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5PSQ-070 Safety strategies to improve drug labelling in operating rooms
  1. A Melgarejo-Ortuño,
  2. A Ribed-Sánchez,
  3. ML Bermejo-Albares,
  4. A García-García,
  5. Á Giménez-Manzorro,
  6. MÁ Amor-García,
  7. Á Narrillos-Moraza,
  8. S García-Sánchez,
  9. F García-Moreno,
  10. A Herranz-Alonso,
  11. M Sanjurjo-Saez
  1. 1Hospital General Universitario Gregorio Marañon, Pharmacy, Madrid, Spain
  2. 2Hospital General Universitario Gregorio Marañon, Anaesthesia, Madrid, Spain
  3. 3Hospital General Universitario Gregorio Marañon, Nursing, Madrid, Spain


Background and importance Operating rooms (OR) are an area with a significant proportion of high risk, high alert medications. A new law was passed in 2016 in Spain with the objective of improving safety regarding drug identification in the OR and describing the correct labelling of reconstituted medication.

Aim and objectives The aim of this study was to describe the actions developed to adapt our environment to the new legislation and to analyse intravenous drug labelling in daily clinical practice.

Material and methods A committee was created composed by anaesthetists, surgeons, and nursing and pharmacy departments. Seven brainstorming sessions were carried out to apply the new law to our OR in clinical practice. A transversal observational study was conducted over 2 days in a tertiary hospital in October 2019. Variables were collected by nurses from reconstituted medication in bags and syringes.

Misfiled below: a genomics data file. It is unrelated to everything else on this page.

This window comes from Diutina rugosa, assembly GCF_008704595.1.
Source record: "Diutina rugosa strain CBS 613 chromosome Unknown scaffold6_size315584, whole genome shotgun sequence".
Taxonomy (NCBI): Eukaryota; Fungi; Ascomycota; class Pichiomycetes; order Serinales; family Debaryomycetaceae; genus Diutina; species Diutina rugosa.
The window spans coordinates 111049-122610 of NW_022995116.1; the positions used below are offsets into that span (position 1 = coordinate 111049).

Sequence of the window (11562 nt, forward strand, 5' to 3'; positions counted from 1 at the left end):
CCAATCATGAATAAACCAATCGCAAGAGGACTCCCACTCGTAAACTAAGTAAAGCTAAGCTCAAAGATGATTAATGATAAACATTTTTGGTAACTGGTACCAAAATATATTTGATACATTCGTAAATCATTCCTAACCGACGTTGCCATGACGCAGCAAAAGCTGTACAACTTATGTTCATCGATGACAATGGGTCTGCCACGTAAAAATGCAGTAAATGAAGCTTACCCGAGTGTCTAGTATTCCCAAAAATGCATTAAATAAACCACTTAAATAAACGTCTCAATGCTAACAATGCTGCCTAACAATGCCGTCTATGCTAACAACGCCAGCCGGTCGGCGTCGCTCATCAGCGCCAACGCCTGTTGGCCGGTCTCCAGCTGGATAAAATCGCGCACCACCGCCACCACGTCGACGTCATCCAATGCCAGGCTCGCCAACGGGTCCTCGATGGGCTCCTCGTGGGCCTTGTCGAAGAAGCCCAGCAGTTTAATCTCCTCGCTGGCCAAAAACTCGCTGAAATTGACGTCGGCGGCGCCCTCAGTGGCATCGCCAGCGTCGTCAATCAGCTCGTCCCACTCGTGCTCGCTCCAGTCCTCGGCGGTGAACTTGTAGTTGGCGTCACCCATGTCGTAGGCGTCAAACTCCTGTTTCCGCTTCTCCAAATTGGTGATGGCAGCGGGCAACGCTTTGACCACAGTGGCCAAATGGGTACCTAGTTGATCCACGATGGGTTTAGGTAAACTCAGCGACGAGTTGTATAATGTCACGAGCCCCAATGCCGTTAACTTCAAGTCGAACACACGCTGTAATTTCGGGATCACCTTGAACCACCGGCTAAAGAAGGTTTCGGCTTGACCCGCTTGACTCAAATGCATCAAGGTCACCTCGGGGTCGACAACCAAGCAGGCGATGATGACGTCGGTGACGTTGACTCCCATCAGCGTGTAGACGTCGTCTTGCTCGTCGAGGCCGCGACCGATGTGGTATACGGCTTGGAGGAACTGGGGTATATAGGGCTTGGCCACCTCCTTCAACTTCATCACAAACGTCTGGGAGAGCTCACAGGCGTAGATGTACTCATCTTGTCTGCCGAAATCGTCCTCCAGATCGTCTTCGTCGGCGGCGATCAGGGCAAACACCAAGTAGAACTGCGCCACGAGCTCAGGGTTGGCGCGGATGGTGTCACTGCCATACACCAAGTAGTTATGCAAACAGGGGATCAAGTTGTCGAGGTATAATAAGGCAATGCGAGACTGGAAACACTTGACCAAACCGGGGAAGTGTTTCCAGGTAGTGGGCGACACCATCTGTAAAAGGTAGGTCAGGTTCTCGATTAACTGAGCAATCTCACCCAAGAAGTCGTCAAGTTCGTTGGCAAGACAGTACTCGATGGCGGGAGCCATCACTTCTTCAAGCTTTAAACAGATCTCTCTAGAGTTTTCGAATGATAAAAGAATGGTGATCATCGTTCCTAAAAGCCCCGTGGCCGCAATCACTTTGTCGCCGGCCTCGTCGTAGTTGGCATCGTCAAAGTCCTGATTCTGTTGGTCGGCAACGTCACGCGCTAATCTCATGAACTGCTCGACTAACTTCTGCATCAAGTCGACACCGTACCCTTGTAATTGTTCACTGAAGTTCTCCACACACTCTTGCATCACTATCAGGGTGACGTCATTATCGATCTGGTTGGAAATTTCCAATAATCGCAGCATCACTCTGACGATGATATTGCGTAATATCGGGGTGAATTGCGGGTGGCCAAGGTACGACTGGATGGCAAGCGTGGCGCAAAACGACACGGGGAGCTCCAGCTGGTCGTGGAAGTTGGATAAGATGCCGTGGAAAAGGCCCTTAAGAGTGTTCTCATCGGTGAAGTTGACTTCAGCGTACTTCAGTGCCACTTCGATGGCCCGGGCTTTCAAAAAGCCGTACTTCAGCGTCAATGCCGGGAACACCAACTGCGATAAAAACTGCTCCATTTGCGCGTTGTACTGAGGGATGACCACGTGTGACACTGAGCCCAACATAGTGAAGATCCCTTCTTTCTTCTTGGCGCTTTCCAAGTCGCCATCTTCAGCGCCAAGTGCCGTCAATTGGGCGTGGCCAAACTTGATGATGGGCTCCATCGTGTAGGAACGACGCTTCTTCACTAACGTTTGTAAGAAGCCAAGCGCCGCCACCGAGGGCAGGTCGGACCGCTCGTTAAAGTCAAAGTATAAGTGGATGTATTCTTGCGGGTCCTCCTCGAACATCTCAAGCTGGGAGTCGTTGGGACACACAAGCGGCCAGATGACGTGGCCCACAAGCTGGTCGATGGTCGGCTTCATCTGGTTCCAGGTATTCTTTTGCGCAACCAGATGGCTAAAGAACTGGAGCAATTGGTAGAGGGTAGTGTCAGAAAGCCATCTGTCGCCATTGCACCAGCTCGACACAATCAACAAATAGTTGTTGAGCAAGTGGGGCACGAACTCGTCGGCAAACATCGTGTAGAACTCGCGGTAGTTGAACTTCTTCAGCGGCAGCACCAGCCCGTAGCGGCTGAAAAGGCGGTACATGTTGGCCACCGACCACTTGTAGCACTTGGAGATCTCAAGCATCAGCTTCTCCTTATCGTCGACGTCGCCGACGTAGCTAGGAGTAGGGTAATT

Results It was decided that the following variables should be described in our drug labels and were consequently collected for the study: patient identification (name and ID), drug, dose or concentration, total volume and administration route. For the syringes, we collected drug name and dose.

We decided that autofill ID patient labels and white labels to identify drugs should be pre-printed before the operation. In addition, pre-printed syringe labels were purchased complying with the colour code used in the international system. The information was disseminated to the departments in September 2019.

The total number of bags analysed was 91, and 55 (60.4%) were correctly identified according to all standards: 66 (72.53%) with patient information, 88 (96.7%) with drug identification, 81 (89%) with dose or concentration, 77 (84.6%) with total volume and 72 (79.1%) with administration route. The median total number of bags per patient was 2.7±0.8. The total number of syringes analysed was 113, and 60 (53.1%) were correctly identified: 93 (82.3%) with the drug identification label and 60 (53.1%) with dose identification. The median total number of syringes per patient was 2.5±1.

Conclusion and relevance Reconstituted medication labelling in our OR adequately followed the standards but there is room for improvement. New measures will be discussed in training sessions on the importance of patient identification, administration route and syringe doses, and new pre-printed syringe labels will be purchased. A new study will be conducted in November 2019.

References and/or acknowledgements No conflict of interest.

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